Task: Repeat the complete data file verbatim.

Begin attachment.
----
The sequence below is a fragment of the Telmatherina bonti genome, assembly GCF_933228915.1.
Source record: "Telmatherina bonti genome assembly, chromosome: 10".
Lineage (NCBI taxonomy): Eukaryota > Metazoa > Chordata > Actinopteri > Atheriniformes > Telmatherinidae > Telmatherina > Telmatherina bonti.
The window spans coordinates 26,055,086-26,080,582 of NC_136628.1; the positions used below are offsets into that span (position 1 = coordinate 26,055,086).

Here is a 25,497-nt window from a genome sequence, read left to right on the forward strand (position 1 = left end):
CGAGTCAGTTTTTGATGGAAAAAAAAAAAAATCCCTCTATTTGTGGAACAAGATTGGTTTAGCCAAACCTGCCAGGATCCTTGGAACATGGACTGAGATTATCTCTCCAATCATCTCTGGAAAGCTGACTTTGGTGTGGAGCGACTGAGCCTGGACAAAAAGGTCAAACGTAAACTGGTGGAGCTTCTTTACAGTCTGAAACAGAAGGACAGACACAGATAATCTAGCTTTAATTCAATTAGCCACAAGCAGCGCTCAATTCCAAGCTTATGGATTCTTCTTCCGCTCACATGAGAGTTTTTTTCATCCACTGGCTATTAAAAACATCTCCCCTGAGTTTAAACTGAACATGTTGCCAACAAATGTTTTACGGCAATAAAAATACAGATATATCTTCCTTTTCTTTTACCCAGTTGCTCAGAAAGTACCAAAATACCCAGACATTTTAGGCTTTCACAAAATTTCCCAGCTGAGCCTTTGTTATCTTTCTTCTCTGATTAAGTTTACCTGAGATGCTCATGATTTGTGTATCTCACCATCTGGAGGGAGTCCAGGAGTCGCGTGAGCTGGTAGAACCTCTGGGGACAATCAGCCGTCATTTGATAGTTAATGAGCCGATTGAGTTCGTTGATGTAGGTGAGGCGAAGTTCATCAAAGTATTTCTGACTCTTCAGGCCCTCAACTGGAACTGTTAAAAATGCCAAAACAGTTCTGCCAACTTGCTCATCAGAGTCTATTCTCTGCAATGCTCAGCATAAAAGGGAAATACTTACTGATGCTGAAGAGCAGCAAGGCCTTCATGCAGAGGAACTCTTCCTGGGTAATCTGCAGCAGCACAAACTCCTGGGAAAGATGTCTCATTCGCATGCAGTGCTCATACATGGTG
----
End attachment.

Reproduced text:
The sequence below is a fragment of the Telmatherina bonti genome, assembly GCF_933228915.1.
Source record: "Telmatherina bonti genome assembly, chromosome: 10".
Lineage (NCBI taxonomy): Eukaryota > Metazoa > Chordata > Actinopteri > Atheriniformes > Telmatherinidae > Telmatherina > Telmatherina bonti.
The window spans coordinates 26,055,086-26,080,582 of NC_136628.1; the positions used below are offsets into that span (position 1 = coordinate 26,055,086).

Here is a 25,497-nt window from a genome sequence, read left to right on the forward strand (position 1 = left end):
CGAGTCAGTTTTTGATGGAAAAAAAAAAAAATCCCTCTATTTGTGGAACAAGATTGGTTTAGCCAAACCTGCCAGGATCCTTGGAACATGGACTGAGATTATCTCTCCAATCATCTCTGGAAAGCTGACTTTGGTGTGGAGCGACTGAGCCTGGACAAAAAGGTCAAACGTAAACTGGTGGAGCTTCTTTACAGTCTGAAACAGAAGGACAGACACAGATAATCTAGCTTTAATTCAATTAGCCACAAGCAGCGCTCAATTCCAAGCTTATGGATTCTTCTTCCGCTCACATGAGAGTTTTTTTCATCCACTGGCTATTAAAAACATCTCCCCTGAGTTTAAACTGAACATGTTGCCAACAAATGTTTTACGGCAATAAAAATACAGATATATCTTCCTTTTCTTTTACCCAGTTGCTCAGAAAGTACCAAAATACCCAGACATTTTAGGCTTTCACAAAATTTCCCAGCTGAGCCTTTGTTATCTTTCTTCTCTGATTAAGTTTACCTGAGATGCTCATGATTTGTGTATCTCACCATCTGGAGGGAGTCCAGGAGTCGCGTGAGCTGGTAGAACCTCTGGGGACAATCAGCCGTCATTTGATAGTTAATGAGCCGATTGAGTTCGTTGATGTAGGTGAGGCGAAGTTCATCAAAGTATTTCTGACTCTTCAGGCCCTCAACTGGAACTGTTAAAAATGCCAAAACAGTTCTGCCAACTTGCTCATCAGAGTCTATTCTCTGCAATGCTCAGCATAAAAGGGAAATACTTACTGATGCTGAAGAGCAGCAAGGCCTTCATGCAGAGGAACTCTTCCTGGGTAATCTGCAGCAGCACAAACTCCTGGGAAAGATGTCTCATTCGCATGCAGTGCTCATACATGGTG